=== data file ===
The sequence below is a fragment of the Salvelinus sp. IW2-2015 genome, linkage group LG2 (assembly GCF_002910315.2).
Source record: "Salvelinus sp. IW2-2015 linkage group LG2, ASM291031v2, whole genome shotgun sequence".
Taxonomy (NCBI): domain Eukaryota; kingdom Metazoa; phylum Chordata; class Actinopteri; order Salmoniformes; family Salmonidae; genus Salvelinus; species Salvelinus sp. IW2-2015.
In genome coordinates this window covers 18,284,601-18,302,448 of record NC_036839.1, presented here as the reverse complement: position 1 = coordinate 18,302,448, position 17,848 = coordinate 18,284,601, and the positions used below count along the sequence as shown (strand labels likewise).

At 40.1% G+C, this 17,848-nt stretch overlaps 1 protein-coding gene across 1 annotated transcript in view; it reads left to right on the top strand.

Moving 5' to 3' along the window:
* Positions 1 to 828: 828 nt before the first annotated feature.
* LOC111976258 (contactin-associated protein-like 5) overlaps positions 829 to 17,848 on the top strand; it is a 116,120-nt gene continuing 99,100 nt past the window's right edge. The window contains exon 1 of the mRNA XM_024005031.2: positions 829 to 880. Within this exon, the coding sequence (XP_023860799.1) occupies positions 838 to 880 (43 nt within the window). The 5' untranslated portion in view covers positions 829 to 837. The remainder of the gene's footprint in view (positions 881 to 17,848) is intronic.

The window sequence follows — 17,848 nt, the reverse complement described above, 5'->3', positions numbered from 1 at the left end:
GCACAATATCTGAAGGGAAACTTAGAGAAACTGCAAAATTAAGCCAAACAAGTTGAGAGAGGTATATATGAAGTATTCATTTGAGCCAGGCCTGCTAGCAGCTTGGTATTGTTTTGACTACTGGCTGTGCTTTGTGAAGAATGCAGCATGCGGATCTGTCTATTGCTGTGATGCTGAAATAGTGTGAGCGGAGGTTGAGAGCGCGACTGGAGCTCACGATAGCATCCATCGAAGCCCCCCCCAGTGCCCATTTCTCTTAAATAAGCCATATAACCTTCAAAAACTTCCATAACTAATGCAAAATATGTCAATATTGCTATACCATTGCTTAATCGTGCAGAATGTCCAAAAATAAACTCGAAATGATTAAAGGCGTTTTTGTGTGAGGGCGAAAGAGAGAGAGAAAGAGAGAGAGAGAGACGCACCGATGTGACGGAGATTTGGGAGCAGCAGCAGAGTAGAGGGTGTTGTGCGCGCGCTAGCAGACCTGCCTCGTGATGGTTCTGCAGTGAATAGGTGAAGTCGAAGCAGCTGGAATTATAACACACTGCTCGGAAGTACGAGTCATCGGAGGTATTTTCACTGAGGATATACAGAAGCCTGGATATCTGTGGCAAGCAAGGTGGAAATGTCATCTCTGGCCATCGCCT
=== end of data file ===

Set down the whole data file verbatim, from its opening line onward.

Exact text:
The sequence below is a fragment of the Salvelinus sp. IW2-2015 genome, linkage group LG2 (assembly GCF_002910315.2).
Source record: "Salvelinus sp. IW2-2015 linkage group LG2, ASM291031v2, whole genome shotgun sequence".
Taxonomy (NCBI): domain Eukaryota; kingdom Metazoa; phylum Chordata; class Actinopteri; order Salmoniformes; family Salmonidae; genus Salvelinus; species Salvelinus sp. IW2-2015.
In genome coordinates this window covers 18,284,601-18,302,448 of record NC_036839.1, presented here as the reverse complement: position 1 = coordinate 18,302,448, position 17,848 = coordinate 18,284,601, and the positions used below count along the sequence as shown (strand labels likewise).

At 40.1% G+C, this 17,848-nt stretch overlaps 1 protein-coding gene across 1 annotated transcript in view; it reads left to right on the top strand.

Moving 5' to 3' along the window:
* Positions 1 to 828: 828 nt before the first annotated feature.
* LOC111976258 (contactin-associated protein-like 5) overlaps positions 829 to 17,848 on the top strand; it is a 116,120-nt gene continuing 99,100 nt past the window's right edge. The window contains exon 1 of the mRNA XM_024005031.2: positions 829 to 880. Within this exon, the coding sequence (XP_023860799.1) occupies positions 838 to 880 (43 nt within the window). The 5' untranslated portion in view covers positions 829 to 837. The remainder of the gene's footprint in view (positions 881 to 17,848) is intronic.

The window sequence follows — 17,848 nt, the reverse complement described above, 5'->3', positions numbered from 1 at the left end:
GCACAATATCTGAAGGGAAACTTAGAGAAACTGCAAAATTAAGCCAAACAAGTTGAGAGAGGTATATATGAAGTATTCATTTGAGCCAGGCCTGCTAGCAGCTTGGTATTGTTTTGACTACTGGCTGTGCTTTGTGAAGAATGCAGCATGCGGATCTGTCTATTGCTGTGATGCTGAAATAGTGTGAGCGGAGGTTGAGAGCGCGACTGGAGCTCACGATAGCATCCATCGAAGCCCCCCCCAGTGCCCATTTCTCTTAAATAAGCCATATAACCTTCAAAAACTTCCATAACTAATGCAAAATATGTCAATATTGCTATACCATTGCTTAATCGTGCAGAATGTCCAAAAATAAACTCGAAATGATTAAAGGCGTTTTTGTGTGAGGGCGAAAGAGAGAGAGAAAGAGAGAGAGAGAGACGCACCGATGTGACGGAGATTTGGGAGCAGCAGCAGAGTAGAGGGTGTTGTGCGCGCGCTAGCAGACCTGCCTCGTGATGGTTCTGCAGTGAATAGGTGAAGTCGAAGCAGCTGGAATTATAACACACTGCTCGGAAGTACGAGTCATCGGAGGTATTTTCACTGAGGATATACAGAAGCCTGGATATCTGTGGCAAGCAAGGTGGAAATGTCATCTCTGGCCATCGCCT